HENRYVILLE, Ind. (BP) -- Pastor Toby Jenkins and 200 others were hunkered down in the basement of First Baptist Church in Henryville about 3 p.m. last Friday, March 2, when an EF-4 tornado barreled down the main street of the small Indiana town of 6,000.

Jenkins and the 200 survived, as did the church, although most of its windows were blown out by the 175 mph winds. Houses on either side of the church were destroyed. Half of Henryville -- the birthplace of Kentucky Fried Chicken's Col. Sanders -- gone.

"It was unlike anything I've ever seen in my life," Jenkins said, "and I'm from Mississippi and went through Katrina." Jenkins had briefly left the basement just prior to the tornado and saw the black funnel cloud coming toward him and the church.

"I ran back to the church, got our people down in the basement and it hit with full force." Jenkins said while no church members were killed, two deacons lost their homes.

In all, the deadly tornadoes killed at least 39 people across five states -- 21 in Kentucky, 13 in Indiana, three in Ohio and one each in Alabama and Georgia. Three separate EF-3 tornadoes tore through 46 of Kentucky's 120 counties, injuring 300.

The Southern Baptist Disaster Relief incident command center has been deployed at Bethel Baptist Church in Memphis, Ind., about four miles south of Henryville. The command center arrived Monday morning (March 5) after a 412-mile trip from Alpharetta, Ga.

John Rogers, disaster relief coordinator for the State Convention of Baptists in Indiana, said ongoing assessment would speed up in Henryville on Monday following permission from Homeland Security to enter the most severely damaged areas.

"Our chaplains are also arriving and beginning to minister to the victims in Henryville," Rogers said. "Our top priority is to tarp damaged roofs and board up windows on the houses that survived the tornadoes. We will also have a need for chainsaw crews." Rogers said Indiana Baptist DR teams expect to handle the situation without help from other state conventions.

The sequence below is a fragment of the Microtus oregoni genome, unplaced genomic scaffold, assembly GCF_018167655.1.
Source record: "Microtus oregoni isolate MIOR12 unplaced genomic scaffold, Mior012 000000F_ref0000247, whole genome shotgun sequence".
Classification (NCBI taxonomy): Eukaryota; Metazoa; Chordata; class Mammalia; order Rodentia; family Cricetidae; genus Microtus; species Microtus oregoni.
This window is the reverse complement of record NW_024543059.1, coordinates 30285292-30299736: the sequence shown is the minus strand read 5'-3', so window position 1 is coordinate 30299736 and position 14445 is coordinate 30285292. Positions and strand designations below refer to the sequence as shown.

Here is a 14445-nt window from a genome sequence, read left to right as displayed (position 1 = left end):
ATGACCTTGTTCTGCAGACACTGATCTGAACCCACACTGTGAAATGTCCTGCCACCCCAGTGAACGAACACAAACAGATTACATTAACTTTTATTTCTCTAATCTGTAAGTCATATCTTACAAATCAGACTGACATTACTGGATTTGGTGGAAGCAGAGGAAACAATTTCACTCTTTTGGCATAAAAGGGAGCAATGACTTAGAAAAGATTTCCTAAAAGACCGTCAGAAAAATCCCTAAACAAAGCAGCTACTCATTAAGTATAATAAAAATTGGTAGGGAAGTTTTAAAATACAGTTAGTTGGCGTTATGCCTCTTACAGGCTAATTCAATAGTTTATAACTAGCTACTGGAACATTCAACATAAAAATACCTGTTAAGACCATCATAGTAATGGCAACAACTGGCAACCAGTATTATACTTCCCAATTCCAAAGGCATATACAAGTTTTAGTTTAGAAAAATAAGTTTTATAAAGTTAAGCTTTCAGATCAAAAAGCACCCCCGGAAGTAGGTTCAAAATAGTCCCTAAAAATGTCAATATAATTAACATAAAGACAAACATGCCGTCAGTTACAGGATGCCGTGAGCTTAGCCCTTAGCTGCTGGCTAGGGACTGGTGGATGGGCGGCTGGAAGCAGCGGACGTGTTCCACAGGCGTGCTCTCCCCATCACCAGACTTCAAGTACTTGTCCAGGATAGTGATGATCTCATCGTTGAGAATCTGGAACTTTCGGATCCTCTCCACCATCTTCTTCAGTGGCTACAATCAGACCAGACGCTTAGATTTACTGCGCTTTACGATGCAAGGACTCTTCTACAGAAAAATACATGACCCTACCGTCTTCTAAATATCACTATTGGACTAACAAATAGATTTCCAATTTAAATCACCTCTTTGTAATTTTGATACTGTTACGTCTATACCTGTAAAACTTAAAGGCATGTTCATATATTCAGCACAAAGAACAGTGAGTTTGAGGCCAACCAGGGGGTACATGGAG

Rogers and Jenkins said First Baptist in Henryville is overflowing with donated food items and clothing to the point where the church is running out of storage room.

"While we appreciate these donations, we really have enough at this time," Rogers said. "What we need instead are monetary donations that can be used to help people get back on their feet. If a person's home is in rubble, they really don't have anywhere to store the clothing."

In hard-hit West Liberty, Ky., Southern Baptist Disaster Relief recovery and feeding teams -- ready to prepare 5,000 meals a day -- are mobilized. Baptist volunteer deployments in Kentucky also include recovery and shower/laundry units and chaplains in Crittendon, recovery units and chaplains in London and assessors and chainsaw teams in Enterprise, reported Coy Webb, state DR director for the Kentucky Baptist Convention.

Prior to the Friday afternoon tornadoes, some 60 Illinois Baptist DR volunteers were already on the scene doing chainsaw work in the Harrisburg, Ky., area, where a tornado struck last Wednesday (Feb. 29).

Assessment teams also were responding in Branson, Mo., where a tornado also hit last Wednesday, damaging many of the theaters in the tourist town, and in Alabama, Ohio, North Carolina, South Carolina and Tennessee.

Mickey Noah writes for the North American Mission Board. For regular updates about Southern Baptist Disaster Relief, visit namb.net/subscribe-dr-enewsletter/ to subscribe. Donations to SBDR are fully tax deductible and 100 percent of all gifts are used to meet the needs of hurting people in the wake of disasters. Donations can be made through state Baptist conventions; online at namb.net/disaster-relief-donations/; by phone, 1-866-407-6262; or by mail. Checks should be made payable to "North American Mission Board" and sent to Disaster Relief Fund, P.O. Box 116543, Atlanta, GA 30368-6543.

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